Changes coming — or already here — in a school district near you

Photo by Tiffany Szerpicki

As students start a new year, you may notice some changes to your local school district. If yours one of Texas’ nearly 800 “districts of innovation,” you may find that classes started earlier in August, your child’s class may be a little larger, your child’s teacher may not be certified, or student pick-up times may have changed. These small changes are part of a quiet but dramatic shift towards deregulation of schools across Texas.

In 2015, under House Bill 1842, Texas amended its state education laws to allow school districts to become districts of innovation — traditional public school districts with levels of flexibility and autonomy similar to those allowed in open-enrollment charter schools. Districts of innovation may opt out of certain state laws and regulations related to school start and end dates, class sizes, teacher certification, student discipline, minimum length of the school day and open bidding on district contracts, just to name a few. Interestingly, districts may also exempt themselves from notification: Thus, not only can a district of innovation opt to hire uncertified teachers or increase their class sizes, they may also elect not to notify parents of these decisions.

Because a school district does not need approval from voters to become a district of innovation, many parents and residents may not even be aware when these changes are adopted. The innovation option is open to any district that has been rated as “academically acceptable” by the Texas Education Agency, if two thirds of its board of trustees approves. Districts must develop plans detailing their chosen areas of exemption and notify TEA; however, the state does not approve or deny districts’ plans.

Facilitated by this streamlined process, the proliferation of districts of innovation has been nothing short of staggering. In the three years since the law was passed, 789 of Texas’ 1,025 traditional public districts have become innovation districts. According to our calculations, there are now more than 10 times as many Texas students enrolled in these as in charter districts. While researchers, policymakers and the public have been vigorously debating the costs and benefits of charter schools for the past three decades, innovation districts have arrived on the scene with comparatively little fanfare or controversy.

Echoing many of the arguments in favor of charter schools, this program rests on the idea that granting traditional public school districts the freedom to circumvent burdensome or counterproductive aspects of state law will lead to improvements in the quality and cost-effectiveness of education. For instance, allowing districts to set their own school calendars may enhance professional development opportunities and allow alignment of instruction with state accountability testing on the STAAR exams. However, from an educational perspective, there is also cause for caution regarding many of these exemptions.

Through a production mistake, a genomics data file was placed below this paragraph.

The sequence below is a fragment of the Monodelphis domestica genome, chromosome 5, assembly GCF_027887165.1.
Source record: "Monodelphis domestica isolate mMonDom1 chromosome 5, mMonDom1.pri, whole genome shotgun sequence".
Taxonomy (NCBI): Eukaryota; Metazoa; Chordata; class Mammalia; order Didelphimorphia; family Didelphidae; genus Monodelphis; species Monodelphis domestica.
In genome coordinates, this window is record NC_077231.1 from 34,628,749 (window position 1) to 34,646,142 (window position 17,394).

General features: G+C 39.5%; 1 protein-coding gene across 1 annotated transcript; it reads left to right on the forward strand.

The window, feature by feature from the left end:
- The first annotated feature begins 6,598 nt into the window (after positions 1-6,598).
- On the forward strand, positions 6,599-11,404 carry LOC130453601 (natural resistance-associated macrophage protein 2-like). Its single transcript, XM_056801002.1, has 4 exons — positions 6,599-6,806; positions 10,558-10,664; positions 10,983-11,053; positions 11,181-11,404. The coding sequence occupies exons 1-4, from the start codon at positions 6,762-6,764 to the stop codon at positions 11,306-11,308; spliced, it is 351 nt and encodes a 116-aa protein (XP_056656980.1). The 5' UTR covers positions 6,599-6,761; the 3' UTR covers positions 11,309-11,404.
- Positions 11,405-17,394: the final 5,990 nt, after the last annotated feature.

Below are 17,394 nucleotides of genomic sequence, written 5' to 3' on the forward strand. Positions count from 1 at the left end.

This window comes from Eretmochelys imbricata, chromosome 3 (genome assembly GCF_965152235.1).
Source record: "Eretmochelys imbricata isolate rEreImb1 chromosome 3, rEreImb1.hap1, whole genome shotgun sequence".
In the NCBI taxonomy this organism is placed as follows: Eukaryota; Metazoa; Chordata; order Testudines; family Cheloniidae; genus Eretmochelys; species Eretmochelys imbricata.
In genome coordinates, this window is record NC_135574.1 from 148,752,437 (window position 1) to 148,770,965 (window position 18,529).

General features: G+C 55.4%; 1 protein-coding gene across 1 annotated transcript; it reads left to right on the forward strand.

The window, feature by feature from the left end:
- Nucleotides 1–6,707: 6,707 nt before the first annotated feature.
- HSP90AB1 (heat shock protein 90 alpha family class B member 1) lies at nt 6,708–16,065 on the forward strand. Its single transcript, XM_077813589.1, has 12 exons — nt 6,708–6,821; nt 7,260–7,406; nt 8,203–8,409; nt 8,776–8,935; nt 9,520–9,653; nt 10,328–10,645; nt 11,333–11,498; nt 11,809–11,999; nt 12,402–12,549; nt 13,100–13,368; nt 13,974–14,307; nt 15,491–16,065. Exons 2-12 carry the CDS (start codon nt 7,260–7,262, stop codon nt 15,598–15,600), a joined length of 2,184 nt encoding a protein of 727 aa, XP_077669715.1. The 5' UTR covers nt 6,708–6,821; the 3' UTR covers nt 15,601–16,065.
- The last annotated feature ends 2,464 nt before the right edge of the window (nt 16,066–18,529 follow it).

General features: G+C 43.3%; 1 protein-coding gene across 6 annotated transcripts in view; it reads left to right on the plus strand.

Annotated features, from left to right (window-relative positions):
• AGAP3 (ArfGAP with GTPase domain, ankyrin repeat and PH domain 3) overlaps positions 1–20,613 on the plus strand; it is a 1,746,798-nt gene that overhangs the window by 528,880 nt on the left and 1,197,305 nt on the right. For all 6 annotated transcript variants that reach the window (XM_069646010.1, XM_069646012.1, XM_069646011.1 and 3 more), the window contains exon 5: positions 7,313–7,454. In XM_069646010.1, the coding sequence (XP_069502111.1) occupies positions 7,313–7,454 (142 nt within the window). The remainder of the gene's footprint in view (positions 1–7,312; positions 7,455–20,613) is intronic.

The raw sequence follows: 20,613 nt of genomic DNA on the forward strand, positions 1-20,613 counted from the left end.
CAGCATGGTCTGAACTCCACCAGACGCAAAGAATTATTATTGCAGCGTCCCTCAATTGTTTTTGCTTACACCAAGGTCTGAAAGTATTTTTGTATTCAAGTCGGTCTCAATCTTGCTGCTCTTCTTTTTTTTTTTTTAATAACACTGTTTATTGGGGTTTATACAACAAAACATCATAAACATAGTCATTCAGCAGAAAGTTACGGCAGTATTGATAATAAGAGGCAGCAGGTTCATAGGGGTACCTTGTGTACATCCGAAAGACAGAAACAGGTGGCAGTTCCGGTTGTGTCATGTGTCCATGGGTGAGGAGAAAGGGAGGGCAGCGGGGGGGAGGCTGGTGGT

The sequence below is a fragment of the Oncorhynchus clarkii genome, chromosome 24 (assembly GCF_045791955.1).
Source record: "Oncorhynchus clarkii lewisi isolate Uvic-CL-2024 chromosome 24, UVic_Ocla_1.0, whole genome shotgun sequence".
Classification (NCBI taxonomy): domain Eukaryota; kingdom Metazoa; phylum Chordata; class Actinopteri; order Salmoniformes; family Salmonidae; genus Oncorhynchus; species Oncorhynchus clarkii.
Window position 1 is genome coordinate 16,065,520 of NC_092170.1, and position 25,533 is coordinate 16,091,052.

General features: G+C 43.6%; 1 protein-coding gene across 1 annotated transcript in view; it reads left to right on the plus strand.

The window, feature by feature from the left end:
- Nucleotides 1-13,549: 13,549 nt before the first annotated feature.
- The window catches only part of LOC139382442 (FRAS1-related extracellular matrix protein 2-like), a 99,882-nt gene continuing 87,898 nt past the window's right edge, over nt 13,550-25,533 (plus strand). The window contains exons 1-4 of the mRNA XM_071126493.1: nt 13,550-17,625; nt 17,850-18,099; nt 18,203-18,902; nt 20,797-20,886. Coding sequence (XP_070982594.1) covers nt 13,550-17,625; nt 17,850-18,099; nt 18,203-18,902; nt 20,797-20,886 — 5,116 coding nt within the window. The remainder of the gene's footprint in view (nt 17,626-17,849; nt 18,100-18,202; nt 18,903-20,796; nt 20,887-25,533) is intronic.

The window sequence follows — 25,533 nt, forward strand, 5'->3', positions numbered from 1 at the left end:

As education researchers studying these issues, we examined district plans across the state and found that the single most common waiver claimed by innovation districts is to teacher certification requirements. Eliminating the requirement that teachers be certified in the area in which they teach — once a centerpiece of the federal No Child Left Behind Act but eliminated in the recent Every Student Succeeds Act — may help districts attract non-traditional teachers to fill teacher shortages in areas such as science and math. However, research by scholars such as Linda Darling-Hammond has consistently found that students achieve at higher levels when they are taught by teachers who are certified.

Likewise, hundreds of districts of innovation have elected to exempt themselves from Texas’ class-size caps, currently set at 22 students per teacher in elementary schools. Such measures may achieve cost savings for districts faced with budget shortfalls. However, there is strong evidence from randomized studies — the gold standard for scientific research — that smaller classes are associated with higher student achievement, particularly for economically disadvantaged students and students of color.

With its districts of innovation, Texas has undertaken a massive experiment in education. To be sure, allowing districts to compete on a level playing field with charters and allowing flexibility for districts that face different challenges holds the potential to improving student achievement. However, it also holds the potential to remove key safeguards designed to protect students and improve educational outcomes. It is too soon to tell whether this policy will be successful in boosting achievement, closing achievement gaps or in increasing the cost-effectiveness of schooling. If you live in a district of innovation (click here to find out if you do), we encourage you to pay close attention to the reforms that your district is adopting. Moreover, this is a critical juncture for Texans to engage in a robust public discourse about what we want from our public schools and the role that we want government to play in regulating education.

Disclosure: Southern Methodist University and Texas A&M University have been financial supporters of The Texas Tribune, a nonprofit, nonpartisan news organization that is funded in part by donations from members, foundations and corporate sponsors. Financial supporters play no role in the Tribune's journalism. Find a complete list of them here.

Sarah Guthery

Assistant professor, Texas A&M University-Commerce

Meredith P. Richards

Assistant professor, Southern Methodist University

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